Originating in the US, net neutrality is now actively debated in Europe, Latin America and Asia. Provisional rulings by regulators have been proposed in US, Europe, Canada and Chile. Japan, Korea and other Asian markets are also watching the issue.
As part of the 2009 EU telecoms reform package, the European Commission committed to preserving the open and neutral character of the internet and laid down net neutrality as a policy objective and regulatory principle to be promoted by national regulatory authorities.
This is supported by the following provisions:
- Consumers have to be informed about conditions limiting access to and/or use of services and applications and about applied traffic management techniques and their influence on service quality.
- National regulators – after consulting the Commission – have the power to intervene by setting minimum quality of service requirements for network transmission services to guarantee a robust level of quality of service.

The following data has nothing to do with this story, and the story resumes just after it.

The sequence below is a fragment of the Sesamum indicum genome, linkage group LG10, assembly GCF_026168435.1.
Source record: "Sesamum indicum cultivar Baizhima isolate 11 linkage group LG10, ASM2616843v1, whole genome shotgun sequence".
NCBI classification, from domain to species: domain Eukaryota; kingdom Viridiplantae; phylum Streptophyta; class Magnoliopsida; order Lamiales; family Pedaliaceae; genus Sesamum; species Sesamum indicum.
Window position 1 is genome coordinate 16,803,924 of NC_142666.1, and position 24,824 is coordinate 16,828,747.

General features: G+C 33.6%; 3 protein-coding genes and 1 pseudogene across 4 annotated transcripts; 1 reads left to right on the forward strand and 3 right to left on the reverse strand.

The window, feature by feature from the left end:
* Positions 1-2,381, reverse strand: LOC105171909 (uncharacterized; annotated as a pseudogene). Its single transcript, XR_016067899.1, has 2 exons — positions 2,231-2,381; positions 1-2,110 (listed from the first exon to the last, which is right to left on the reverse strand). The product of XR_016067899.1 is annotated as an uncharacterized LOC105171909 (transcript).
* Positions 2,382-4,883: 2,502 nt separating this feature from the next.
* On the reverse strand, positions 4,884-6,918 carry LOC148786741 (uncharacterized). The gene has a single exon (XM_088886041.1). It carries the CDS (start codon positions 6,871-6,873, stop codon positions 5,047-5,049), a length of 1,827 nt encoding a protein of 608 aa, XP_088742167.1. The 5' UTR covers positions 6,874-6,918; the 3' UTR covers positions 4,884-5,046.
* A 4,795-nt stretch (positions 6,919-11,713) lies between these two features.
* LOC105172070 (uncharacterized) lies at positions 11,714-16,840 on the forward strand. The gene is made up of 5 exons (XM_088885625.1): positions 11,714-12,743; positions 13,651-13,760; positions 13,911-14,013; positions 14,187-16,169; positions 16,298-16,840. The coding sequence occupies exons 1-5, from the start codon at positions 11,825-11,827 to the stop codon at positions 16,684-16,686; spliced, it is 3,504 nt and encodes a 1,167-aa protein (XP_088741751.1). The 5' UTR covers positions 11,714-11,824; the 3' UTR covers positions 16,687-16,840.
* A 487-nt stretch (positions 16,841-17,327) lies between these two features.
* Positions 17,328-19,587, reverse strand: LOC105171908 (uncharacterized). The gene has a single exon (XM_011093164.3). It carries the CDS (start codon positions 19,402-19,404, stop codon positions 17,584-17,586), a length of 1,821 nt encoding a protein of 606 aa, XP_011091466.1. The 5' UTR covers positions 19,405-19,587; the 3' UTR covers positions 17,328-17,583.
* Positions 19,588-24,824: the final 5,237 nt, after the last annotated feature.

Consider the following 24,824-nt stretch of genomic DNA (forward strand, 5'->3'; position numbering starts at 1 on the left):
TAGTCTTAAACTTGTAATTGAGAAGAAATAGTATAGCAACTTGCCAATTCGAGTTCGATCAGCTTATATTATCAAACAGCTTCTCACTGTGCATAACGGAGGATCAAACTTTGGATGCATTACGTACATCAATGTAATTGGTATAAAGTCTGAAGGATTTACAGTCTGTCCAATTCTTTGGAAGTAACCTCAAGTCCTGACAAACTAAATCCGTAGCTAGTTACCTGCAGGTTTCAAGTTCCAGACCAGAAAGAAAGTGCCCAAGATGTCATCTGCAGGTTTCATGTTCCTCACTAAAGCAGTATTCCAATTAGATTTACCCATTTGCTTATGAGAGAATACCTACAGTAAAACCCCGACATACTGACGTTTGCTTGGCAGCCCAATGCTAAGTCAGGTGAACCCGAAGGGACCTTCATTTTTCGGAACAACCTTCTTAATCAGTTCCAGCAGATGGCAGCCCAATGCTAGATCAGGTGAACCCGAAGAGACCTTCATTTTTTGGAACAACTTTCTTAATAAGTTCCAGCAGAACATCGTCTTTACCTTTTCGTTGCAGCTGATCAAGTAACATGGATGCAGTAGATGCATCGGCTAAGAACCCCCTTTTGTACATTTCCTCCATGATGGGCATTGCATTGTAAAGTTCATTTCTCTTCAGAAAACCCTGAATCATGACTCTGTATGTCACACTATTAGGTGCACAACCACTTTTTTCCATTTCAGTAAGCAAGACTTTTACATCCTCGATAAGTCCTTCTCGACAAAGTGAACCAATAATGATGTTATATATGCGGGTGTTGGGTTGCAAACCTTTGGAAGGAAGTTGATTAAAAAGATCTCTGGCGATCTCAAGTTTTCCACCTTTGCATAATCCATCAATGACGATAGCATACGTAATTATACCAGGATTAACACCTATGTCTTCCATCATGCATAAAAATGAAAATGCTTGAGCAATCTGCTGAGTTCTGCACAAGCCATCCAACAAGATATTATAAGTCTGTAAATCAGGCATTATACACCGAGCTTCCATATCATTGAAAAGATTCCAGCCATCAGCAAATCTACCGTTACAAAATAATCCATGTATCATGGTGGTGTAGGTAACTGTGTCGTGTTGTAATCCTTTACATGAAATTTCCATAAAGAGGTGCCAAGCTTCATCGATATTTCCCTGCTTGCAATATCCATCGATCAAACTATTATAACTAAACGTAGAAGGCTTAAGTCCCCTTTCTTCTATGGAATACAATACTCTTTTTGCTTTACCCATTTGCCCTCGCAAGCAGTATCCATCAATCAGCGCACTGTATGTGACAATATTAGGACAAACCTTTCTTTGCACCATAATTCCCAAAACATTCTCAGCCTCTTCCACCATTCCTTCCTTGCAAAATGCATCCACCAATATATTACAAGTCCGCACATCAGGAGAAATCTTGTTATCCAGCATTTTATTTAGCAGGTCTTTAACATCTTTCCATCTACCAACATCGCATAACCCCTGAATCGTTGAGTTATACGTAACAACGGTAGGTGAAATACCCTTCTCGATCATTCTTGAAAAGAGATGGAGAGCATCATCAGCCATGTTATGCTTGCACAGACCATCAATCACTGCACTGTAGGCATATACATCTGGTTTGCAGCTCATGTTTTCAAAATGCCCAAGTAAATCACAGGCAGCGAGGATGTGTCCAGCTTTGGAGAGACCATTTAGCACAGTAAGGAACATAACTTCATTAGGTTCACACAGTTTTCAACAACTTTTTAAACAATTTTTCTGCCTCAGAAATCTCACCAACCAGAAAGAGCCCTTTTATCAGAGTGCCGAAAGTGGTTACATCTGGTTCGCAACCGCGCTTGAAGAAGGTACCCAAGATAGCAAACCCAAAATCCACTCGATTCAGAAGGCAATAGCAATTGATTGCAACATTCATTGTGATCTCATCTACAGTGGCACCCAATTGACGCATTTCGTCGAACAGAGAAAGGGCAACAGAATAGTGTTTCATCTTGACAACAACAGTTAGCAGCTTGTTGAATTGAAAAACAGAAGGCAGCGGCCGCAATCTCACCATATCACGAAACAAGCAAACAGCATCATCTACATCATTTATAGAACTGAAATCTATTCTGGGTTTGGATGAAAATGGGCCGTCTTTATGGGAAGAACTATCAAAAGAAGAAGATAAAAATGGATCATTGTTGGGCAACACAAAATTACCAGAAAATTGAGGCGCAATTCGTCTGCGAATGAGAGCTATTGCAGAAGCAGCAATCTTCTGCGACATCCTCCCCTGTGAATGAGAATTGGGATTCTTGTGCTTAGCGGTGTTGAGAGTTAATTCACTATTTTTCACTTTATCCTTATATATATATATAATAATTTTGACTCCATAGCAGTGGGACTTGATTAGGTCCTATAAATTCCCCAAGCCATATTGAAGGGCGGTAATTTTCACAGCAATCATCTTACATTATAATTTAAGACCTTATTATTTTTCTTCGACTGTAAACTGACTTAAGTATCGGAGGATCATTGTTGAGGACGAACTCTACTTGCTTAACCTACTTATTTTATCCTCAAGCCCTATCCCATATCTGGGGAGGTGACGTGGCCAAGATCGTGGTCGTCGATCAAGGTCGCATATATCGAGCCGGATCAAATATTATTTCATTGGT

In April 2011, in its Communication on the Open Internet and Net Neutrality in Europe, the European Commission concluded that no further regulatory steps were necessary. It considered it important to allow sufficient time for the relevant provisions of the EU 2009 regulatory framework for electronic communications to take effect and to see how they would operate in practice.
However the Commission remained committed to monitoring the impact of market and technological developments to assess the need for further regulatory intervention to achieve competition and more choice for consumers.